Therefore, the group of you can take your ungrateful and unappreciative attitude and go stick it where the sun don't shine.

    Let me remind you, Caymanians have lived for decades in this country with foreigners and have gotten along fine and have made some special friends and even married into each other families.  So don't throw that rubbish in our faces about we hate foreigners etc etc.  That is old stale news Bobo.  

    Caymanians have an issue with the ungrateful rejects of other societies that wash up on our shores and they come with a chip on their shoulder ready to take over and change everything they found that was worthwhile and good.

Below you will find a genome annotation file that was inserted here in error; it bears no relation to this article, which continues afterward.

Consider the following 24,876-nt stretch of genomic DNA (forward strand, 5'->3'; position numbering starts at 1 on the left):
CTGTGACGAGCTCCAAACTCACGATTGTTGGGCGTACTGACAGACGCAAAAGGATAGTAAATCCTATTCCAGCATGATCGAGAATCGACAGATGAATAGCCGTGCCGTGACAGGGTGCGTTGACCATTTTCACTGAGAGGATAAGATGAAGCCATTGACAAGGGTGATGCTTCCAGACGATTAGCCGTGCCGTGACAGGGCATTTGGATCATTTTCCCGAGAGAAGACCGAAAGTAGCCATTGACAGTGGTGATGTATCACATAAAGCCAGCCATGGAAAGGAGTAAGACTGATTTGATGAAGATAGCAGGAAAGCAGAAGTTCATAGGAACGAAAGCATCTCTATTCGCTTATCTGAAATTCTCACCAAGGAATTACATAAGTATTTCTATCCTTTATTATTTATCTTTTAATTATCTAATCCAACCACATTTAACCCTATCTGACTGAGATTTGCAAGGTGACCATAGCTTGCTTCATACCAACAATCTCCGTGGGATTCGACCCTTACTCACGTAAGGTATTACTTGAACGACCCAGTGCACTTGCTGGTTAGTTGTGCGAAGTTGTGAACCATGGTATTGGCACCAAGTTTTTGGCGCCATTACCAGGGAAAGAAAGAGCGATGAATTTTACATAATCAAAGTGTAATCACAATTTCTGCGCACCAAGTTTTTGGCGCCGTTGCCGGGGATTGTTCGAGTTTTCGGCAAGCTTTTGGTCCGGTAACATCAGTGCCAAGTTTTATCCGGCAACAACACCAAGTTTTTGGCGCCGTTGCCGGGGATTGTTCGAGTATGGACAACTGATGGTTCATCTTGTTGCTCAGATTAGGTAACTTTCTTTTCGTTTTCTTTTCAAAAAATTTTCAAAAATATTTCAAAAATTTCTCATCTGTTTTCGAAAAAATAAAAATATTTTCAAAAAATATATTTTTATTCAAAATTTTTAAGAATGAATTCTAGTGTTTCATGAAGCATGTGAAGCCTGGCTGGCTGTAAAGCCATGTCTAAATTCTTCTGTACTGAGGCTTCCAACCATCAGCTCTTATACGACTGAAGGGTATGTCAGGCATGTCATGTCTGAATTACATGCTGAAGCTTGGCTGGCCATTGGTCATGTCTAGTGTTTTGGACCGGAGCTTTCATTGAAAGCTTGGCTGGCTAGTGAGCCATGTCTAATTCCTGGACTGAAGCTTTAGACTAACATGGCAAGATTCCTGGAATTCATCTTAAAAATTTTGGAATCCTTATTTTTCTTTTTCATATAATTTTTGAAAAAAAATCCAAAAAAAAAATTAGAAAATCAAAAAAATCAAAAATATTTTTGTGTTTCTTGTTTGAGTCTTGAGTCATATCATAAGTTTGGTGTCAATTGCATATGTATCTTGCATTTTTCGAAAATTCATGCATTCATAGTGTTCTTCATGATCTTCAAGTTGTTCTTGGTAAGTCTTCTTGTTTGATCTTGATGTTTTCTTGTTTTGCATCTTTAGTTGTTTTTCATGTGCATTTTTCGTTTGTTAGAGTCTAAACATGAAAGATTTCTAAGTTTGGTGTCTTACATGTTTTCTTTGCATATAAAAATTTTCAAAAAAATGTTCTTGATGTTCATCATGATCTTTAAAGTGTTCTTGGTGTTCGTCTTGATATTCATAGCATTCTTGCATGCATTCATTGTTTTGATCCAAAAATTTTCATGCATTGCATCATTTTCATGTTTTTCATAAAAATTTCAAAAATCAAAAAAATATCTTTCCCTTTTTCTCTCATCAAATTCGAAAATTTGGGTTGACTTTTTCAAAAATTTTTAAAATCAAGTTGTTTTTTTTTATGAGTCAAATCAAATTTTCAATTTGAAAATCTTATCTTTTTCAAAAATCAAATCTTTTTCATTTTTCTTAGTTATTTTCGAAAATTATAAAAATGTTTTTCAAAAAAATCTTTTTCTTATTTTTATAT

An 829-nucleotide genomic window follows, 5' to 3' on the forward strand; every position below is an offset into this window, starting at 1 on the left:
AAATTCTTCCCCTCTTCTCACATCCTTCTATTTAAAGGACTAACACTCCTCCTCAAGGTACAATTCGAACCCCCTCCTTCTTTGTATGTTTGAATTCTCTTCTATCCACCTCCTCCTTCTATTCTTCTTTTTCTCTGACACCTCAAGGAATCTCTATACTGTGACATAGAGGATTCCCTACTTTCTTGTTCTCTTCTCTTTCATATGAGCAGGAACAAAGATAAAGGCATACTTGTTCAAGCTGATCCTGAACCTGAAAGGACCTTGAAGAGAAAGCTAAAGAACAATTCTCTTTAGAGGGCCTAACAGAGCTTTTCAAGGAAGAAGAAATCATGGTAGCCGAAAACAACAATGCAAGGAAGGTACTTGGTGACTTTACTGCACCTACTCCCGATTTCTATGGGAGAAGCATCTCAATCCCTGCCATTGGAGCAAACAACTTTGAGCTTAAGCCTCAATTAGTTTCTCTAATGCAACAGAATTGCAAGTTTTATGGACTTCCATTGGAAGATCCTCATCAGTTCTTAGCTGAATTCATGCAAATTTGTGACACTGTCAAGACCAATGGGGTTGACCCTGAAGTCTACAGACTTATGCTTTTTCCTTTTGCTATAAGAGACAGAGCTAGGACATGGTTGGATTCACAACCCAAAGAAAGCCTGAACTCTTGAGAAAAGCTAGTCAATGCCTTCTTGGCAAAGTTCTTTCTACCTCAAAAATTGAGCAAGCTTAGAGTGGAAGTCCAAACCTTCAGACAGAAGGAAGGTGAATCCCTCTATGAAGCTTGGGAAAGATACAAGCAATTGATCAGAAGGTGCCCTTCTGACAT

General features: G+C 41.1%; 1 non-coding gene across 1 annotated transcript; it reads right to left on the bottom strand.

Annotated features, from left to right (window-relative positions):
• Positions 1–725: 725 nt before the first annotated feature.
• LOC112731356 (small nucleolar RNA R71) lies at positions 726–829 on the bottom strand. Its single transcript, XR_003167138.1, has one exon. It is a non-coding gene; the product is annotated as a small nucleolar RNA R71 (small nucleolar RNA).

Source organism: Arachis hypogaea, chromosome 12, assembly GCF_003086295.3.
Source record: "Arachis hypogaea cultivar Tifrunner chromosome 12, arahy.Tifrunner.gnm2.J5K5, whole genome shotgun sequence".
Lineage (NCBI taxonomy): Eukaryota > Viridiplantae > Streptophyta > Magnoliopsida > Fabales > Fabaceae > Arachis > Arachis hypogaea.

The group of you that act this way, you only make it more difficult for your other nationalities and create hate and division.  So do yourselves a favour and stop your ungrateful rantings, we have heard enough of it, and we don't care to hear anymore.  

    If you hate us and our country then do the rest of us a bigger favour and depart in peace.

    • Que says:

      "Why don't these companies making millions in net profits annually invest more into the community and offer several scholarships annually to Caymanians and train them to come and take the jobs of the persons they have currently hired on a work permit, that would be demonstrating your 'genuine' contributions to this community."
      – Sounds to me like the entitlement culture. "You must train me."

      • Anonymous says: